Crime is good. So are accidents, lawsuits, illness and divorce. Sound crazy? This is the logic of the Gross Domestic Product (GDP)—and the message kids are getting from most economics curriculum.

The GDP is the total market value of goods and services produced and consumed. The GDP rises every time money is spent, regardless of the social or environmental impacts. For example, in 2014, prostitution added about £4.3billion to the United Kingdom’s economy, while illegal drugs added £6.7billion.

The GDP is revered as perhaps the indicator of progress. Economic growth means things are getting better . . . right?

Not quite. That’s because the GPD also ignores the value of non-monetized activities such as volunteering or parenting. The GDP also ignore the value of the vital services provided by the environment, including pollination by bees or the production of oxygen by plants.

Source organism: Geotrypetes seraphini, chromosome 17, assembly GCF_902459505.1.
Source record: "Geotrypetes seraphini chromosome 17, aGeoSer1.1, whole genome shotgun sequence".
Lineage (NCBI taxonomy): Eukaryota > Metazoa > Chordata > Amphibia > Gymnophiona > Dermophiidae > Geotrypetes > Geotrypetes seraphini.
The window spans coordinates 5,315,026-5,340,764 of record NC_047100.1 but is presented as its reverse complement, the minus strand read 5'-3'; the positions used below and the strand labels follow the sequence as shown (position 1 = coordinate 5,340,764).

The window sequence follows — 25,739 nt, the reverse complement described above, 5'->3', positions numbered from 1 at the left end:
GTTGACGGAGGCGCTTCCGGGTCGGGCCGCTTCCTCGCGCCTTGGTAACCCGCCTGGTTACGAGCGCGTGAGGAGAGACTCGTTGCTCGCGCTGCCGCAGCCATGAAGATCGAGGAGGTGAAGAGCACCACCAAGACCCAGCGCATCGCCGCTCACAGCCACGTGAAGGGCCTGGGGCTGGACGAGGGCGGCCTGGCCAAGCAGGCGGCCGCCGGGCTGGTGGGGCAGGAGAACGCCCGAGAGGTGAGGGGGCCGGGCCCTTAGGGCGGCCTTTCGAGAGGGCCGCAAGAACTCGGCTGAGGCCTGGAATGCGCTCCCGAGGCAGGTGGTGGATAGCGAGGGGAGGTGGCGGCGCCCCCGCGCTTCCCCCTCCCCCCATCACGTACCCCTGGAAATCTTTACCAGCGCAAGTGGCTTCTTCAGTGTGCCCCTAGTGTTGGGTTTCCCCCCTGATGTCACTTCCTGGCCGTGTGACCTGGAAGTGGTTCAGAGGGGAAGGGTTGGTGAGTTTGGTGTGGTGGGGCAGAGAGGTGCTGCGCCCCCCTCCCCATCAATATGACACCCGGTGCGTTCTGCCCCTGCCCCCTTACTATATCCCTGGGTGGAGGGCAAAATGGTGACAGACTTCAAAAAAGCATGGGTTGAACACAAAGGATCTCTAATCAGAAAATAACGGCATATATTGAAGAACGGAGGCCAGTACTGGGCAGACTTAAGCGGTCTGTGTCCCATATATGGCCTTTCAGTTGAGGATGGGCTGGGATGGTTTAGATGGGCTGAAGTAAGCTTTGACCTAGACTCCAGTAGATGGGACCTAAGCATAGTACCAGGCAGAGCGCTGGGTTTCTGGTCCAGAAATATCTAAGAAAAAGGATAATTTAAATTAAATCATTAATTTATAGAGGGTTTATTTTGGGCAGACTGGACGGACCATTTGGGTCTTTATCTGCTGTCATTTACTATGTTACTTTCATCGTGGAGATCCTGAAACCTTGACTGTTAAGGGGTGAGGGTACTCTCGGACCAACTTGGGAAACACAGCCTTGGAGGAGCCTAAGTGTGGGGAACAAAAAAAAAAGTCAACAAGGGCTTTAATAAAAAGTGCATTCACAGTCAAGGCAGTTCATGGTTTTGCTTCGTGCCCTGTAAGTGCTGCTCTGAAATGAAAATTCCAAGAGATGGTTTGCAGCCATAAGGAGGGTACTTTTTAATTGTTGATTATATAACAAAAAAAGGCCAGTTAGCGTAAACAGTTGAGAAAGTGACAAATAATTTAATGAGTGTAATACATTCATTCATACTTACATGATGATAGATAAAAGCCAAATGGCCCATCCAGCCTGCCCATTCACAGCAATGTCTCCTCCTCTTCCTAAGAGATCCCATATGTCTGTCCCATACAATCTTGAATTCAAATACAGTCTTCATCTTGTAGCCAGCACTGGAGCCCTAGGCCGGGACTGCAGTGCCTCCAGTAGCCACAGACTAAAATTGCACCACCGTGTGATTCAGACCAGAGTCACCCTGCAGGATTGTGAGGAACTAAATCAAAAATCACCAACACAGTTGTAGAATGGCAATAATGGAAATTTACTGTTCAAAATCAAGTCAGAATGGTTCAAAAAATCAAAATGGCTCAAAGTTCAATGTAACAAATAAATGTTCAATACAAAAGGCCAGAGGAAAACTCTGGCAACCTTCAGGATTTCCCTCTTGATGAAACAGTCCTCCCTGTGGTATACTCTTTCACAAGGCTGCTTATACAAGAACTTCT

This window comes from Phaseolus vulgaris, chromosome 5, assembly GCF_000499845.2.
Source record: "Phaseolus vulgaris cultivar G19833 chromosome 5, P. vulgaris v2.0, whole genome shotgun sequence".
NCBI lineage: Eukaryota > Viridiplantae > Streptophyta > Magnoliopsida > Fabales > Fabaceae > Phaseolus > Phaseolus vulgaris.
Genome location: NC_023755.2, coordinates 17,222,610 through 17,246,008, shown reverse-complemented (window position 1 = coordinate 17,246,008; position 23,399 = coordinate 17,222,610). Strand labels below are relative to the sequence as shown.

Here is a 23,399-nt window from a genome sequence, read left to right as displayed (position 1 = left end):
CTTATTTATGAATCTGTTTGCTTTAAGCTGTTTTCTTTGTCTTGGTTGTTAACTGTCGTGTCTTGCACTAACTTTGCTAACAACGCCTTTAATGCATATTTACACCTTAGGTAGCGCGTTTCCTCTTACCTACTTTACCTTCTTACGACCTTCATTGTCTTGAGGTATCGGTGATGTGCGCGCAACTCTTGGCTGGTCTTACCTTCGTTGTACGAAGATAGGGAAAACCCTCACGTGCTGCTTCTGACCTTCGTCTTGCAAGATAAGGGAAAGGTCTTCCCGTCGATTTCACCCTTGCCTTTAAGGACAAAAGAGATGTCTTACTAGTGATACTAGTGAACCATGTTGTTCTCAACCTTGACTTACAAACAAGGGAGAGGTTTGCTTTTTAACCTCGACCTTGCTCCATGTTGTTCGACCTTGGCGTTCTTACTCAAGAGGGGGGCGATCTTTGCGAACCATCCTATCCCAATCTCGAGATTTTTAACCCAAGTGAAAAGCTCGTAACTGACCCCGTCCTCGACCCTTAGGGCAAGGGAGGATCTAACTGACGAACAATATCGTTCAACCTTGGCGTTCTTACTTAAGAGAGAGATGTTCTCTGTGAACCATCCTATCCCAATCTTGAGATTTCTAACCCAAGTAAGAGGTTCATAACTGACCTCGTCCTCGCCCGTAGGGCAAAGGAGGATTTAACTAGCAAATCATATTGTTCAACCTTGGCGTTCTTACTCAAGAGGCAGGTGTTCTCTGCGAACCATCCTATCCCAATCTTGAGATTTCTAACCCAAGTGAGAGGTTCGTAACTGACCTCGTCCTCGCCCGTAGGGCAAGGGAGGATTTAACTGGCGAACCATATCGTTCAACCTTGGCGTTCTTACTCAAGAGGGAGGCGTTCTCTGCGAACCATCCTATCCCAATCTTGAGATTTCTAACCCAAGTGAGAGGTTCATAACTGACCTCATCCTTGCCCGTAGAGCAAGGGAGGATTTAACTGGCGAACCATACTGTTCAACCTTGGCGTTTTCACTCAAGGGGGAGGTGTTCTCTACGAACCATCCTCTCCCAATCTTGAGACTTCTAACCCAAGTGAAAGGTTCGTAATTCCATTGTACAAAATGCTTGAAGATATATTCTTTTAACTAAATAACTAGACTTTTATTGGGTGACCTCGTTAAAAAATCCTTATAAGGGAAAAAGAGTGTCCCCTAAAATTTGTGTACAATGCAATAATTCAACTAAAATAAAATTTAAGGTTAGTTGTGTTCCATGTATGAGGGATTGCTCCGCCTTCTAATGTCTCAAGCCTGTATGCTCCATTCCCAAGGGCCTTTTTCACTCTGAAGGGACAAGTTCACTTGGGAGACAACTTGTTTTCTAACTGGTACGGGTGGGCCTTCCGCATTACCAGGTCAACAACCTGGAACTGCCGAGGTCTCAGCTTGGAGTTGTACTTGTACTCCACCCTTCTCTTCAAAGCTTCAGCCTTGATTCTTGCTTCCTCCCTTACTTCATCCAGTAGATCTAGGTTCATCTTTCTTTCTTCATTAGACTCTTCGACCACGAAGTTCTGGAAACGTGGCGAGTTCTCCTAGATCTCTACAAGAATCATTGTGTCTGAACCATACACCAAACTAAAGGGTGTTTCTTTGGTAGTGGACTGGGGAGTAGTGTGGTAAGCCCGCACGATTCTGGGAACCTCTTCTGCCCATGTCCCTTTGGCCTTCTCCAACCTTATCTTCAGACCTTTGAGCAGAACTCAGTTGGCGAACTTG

Granted, the GDP was never designed to measure overall wellbeing. But that means we need to stop blindly worshipping growth. We need to prioritize more holistic indicators that consider society and the environment. The good news is that world leaders are doing just that. Consider the European Union’s Beyond GDP initiative, or the Gross National Happiness Index. These measures give a clearer picture of ‘progress’ and challenge the assumption that economic growth is unequivocally beneficial.

We need a new generation of citizens and leaders who can shift the economic narrative. And this takes committed educators who can shift the economics curriculum.

When we teach kids that increasing GPD is the priority, we’re saying that what it measures (even crime) is valuable. Instead, we need to focus on measuring what we value: strong families, thriving communities, a healthy environment, and shared economic prosperity.


Looking for ideas and resources? Contact us!

Share This